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Re: Multiple memory corruption vulnerabilities in Ghostscript
From: Dan Rosenberg <dan.j.rosenberg () gmail com>
Date: Wed, 12 May 2010 00:37:55 -0400

On Tue, May 11, 2010 at 11:44 PM, Marsh Ray <marsh () extendedsubset com> wrote:

How are you supposed to trust a document before you read it?!
Judge it by it's cover perhaps?

Unfortunately, there are few options for mitigation in a scenario like
this.  While I understand the importance of Ghostscript in many
setups, this situation comes down to a question of security versus
functionality.  In encouraging users to "avoid processing untrusted
PostScript files", I was referring to the act of opening PostScript
files from unknown or untrusted sources, as opposed to people you know
or websites you trust.

Perhaps the best thing to do would be to put pressure on the
Ghostscript developers to release a fix for these issues.  Despite the
fact that these issues were reported months ago, I have opened a new
entry in their Bugzilla tonight, which you can follow if you're
interested in their progress on a fix:


The disclosure of these bugs without a fix is unfortunate, but the
fact that two researchers discovered the same vulnerability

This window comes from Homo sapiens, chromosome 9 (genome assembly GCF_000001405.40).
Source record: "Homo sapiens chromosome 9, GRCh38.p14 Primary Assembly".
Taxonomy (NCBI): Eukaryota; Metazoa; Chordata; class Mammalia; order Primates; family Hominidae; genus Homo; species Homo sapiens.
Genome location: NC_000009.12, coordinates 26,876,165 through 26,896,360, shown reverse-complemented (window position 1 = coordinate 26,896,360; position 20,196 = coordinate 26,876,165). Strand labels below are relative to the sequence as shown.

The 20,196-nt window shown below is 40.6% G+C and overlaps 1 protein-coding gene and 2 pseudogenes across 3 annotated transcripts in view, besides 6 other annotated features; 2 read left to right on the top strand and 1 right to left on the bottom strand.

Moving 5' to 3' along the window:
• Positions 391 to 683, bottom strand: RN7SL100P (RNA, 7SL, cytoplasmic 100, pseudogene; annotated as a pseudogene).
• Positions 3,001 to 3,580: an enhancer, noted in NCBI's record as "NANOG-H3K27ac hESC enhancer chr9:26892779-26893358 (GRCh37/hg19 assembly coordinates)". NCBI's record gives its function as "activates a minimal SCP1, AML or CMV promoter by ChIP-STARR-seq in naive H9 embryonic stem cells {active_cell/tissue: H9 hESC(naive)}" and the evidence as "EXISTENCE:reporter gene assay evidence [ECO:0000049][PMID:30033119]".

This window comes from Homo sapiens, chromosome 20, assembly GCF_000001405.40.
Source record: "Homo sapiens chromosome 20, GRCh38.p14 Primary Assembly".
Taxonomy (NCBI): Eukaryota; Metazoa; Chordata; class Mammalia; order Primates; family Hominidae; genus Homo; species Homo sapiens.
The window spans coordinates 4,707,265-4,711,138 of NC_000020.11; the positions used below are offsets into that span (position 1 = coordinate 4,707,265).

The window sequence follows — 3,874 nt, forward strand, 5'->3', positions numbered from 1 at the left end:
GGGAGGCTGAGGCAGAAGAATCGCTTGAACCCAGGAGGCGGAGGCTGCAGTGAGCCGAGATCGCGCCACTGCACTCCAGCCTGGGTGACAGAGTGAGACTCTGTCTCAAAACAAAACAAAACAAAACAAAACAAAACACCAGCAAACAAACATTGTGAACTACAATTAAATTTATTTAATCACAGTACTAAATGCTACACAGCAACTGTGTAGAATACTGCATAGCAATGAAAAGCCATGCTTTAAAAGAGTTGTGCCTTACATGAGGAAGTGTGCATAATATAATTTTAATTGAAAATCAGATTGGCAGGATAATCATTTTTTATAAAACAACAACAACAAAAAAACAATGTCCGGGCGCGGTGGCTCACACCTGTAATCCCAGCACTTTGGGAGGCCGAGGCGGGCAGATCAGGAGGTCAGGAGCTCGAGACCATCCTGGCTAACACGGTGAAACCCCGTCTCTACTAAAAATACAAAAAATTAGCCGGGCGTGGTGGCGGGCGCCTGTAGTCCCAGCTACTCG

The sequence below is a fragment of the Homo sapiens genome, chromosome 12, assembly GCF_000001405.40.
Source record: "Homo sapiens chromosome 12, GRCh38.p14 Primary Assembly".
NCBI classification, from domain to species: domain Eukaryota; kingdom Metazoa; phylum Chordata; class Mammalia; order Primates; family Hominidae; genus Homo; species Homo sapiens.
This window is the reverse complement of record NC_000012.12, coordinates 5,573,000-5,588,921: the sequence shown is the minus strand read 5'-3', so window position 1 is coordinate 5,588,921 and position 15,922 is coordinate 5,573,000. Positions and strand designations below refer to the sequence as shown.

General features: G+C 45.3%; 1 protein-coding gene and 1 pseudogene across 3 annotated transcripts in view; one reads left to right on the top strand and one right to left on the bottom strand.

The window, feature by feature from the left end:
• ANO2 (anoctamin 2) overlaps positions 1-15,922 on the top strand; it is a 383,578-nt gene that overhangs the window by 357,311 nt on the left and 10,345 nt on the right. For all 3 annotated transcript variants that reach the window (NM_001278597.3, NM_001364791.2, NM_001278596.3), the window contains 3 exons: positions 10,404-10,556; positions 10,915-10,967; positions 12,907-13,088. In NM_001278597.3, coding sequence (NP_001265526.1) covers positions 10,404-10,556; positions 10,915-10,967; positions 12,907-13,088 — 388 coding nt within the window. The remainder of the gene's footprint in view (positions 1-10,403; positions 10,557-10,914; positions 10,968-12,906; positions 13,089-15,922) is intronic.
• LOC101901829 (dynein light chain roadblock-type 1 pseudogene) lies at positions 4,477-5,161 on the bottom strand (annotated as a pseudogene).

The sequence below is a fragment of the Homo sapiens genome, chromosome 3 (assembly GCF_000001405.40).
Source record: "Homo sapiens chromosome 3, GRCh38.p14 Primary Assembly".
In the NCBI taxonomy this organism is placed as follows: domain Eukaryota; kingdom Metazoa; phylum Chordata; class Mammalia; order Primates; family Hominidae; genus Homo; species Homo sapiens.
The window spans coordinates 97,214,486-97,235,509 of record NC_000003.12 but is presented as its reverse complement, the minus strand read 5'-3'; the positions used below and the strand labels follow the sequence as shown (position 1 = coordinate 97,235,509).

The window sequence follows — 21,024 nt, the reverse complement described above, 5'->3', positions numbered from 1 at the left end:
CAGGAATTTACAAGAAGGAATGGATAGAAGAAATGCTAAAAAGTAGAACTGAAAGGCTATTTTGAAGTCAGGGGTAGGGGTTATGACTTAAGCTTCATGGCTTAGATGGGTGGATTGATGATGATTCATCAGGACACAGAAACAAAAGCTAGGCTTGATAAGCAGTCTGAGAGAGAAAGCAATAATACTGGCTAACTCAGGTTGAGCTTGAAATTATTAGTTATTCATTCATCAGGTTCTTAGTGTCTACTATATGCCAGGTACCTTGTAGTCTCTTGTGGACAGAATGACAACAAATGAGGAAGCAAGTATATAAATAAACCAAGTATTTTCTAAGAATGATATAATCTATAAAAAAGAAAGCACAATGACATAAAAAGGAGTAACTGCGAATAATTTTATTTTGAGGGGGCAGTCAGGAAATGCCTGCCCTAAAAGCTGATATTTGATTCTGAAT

independently should suggest that it is the type of bug that may be
being exploited in the wild.

Ghostscript is an important part of most Linux systems out there. If
you remove Ghostscript, you remove the ability to print in most cases.

The advice to avoid opening unknown PS files is good.

Unless you're a printer.

This is absolutely true, which is why concerned administrators may
want to restrict the ability of users to print PostScript documents if
they're worried about these bugs.  The potential for exploitation in
this case seems real but somewhat low: either a trusted user would
need to print a maliciously crafted document without first viewing it,
or an untrusted user already has access to your printer, which might
suggest other problems.

Last I checked (a long long time ago), PDF wasn't a Turing-complete
programming language like Postscript, so it wouldn't allow recursion
needed for this flaw. Maybe that's why they couldn't resist adding
Javascript to it.

If such
an attack is possible with a PDF, the flaw is potentially much more

Well, I need to read 'em both.

- Marsh

You are correct that PDF lacks the recursion needed to exploit the
second flaw.  Plus, the PostScript interpreter is a separate component
of Ghostscript from PDF rendering, so there's no reason to assume that
a bug in PostScript would affect PDF or vice versa.  I've confirmed
that Ghostscript is not vulnerable to the PDF equivalent of the
described stack overflow.


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